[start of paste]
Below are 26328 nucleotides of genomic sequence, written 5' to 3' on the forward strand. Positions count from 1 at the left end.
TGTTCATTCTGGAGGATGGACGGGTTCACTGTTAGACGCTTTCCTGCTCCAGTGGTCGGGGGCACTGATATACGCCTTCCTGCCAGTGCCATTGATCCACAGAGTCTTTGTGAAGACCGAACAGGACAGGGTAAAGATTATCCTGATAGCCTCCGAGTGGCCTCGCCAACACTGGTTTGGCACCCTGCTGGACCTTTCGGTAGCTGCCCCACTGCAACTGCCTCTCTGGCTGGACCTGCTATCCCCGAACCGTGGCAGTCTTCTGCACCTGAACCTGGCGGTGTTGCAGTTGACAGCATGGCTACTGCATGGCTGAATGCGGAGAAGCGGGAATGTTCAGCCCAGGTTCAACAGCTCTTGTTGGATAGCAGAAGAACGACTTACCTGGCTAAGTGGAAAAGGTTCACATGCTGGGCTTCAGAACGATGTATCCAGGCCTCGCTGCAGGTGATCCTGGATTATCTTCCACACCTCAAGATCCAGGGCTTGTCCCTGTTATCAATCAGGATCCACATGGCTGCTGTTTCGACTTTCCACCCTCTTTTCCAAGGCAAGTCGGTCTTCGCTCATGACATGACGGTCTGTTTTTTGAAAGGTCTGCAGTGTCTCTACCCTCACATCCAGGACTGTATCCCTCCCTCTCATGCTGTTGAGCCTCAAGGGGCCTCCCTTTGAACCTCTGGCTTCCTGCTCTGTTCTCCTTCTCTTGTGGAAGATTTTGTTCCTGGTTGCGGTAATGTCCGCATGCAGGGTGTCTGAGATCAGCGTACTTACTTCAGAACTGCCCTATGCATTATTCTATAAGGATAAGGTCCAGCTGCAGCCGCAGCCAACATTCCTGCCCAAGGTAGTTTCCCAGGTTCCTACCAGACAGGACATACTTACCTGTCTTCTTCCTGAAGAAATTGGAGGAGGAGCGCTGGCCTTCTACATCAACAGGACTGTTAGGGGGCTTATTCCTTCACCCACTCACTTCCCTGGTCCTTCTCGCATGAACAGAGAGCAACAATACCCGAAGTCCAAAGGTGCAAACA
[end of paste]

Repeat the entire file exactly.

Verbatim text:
Below are 26328 nucleotides of genomic sequence, written 5' to 3' on the forward strand. Positions count from 1 at the left end.
TGTTCATTCTGGAGGATGGACGGGTTCACTGTTAGACGCTTTCCTGCTCCAGTGGTCGGGGGCACTGATATACGCCTTCCTGCCAGTGCCATTGATCCACAGAGTCTTTGTGAAGACCGAACAGGACAGGGTAAAGATTATCCTGATAGCCTCCGAGTGGCCTCGCCAACACTGGTTTGGCACCCTGCTGGACCTTTCGGTAGCTGCCCCACTGCAACTGCCTCTCTGGCTGGACCTGCTATCCCCGAACCGTGGCAGTCTTCTGCACCTGAACCTGGCGGTGTTGCAGTTGACAGCATGGCTACTGCATGGCTGAATGCGGAGAAGCGGGAATGTTCAGCCCAGGTTCAACAGCTCTTGTTGGATAGCAGAAGAACGACTTACCTGGCTAAGTGGAAAAGGTTCACATGCTGGGCTTCAGAACGATGTATCCAGGCCTCGCTGCAGGTGATCCTGGATTATCTTCCACACCTCAAGATCCAGGGCTTGTCCCTGTTATCAATCAGGATCCACATGGCTGCTGTTTCGACTTTCCACCCTCTTTTCCAAGGCAAGTCGGTCTTCGCTCATGACATGACGGTCTGTTTTTTGAAAGGTCTGCAGTGTCTCTACCCTCACATCCAGGACTGTATCCCTCCCTCTCATGCTGTTGAGCCTCAAGGGGCCTCCCTTTGAACCTCTGGCTTCCTGCTCTGTTCTCCTTCTCTTGTGGAAGATTTTGTTCCTGGTTGCGGTAATGTCCGCATGCAGGGTGTCTGAGATCAGCGTACTTACTTCAGAACTGCCCTATGCATTATTCTATAAGGATAAGGTCCAGCTGCAGCCGCAGCCAACATTCCTGCCCAAGGTAGTTTCCCAGGTTCCTACCAGACAGGACATACTTACCTGTCTTCTTCCTGAAGAAATTGGAGGAGGAGCGCTGGCCTTCTACATCAACAGGACTGTTAGGGGGCTTATTCCTTCACCCACTCACTTCCCTGGTCCTTCTCGCATGAACAGAGAGCAACAATACCCGAAGTCCAAAGGTGCAAACA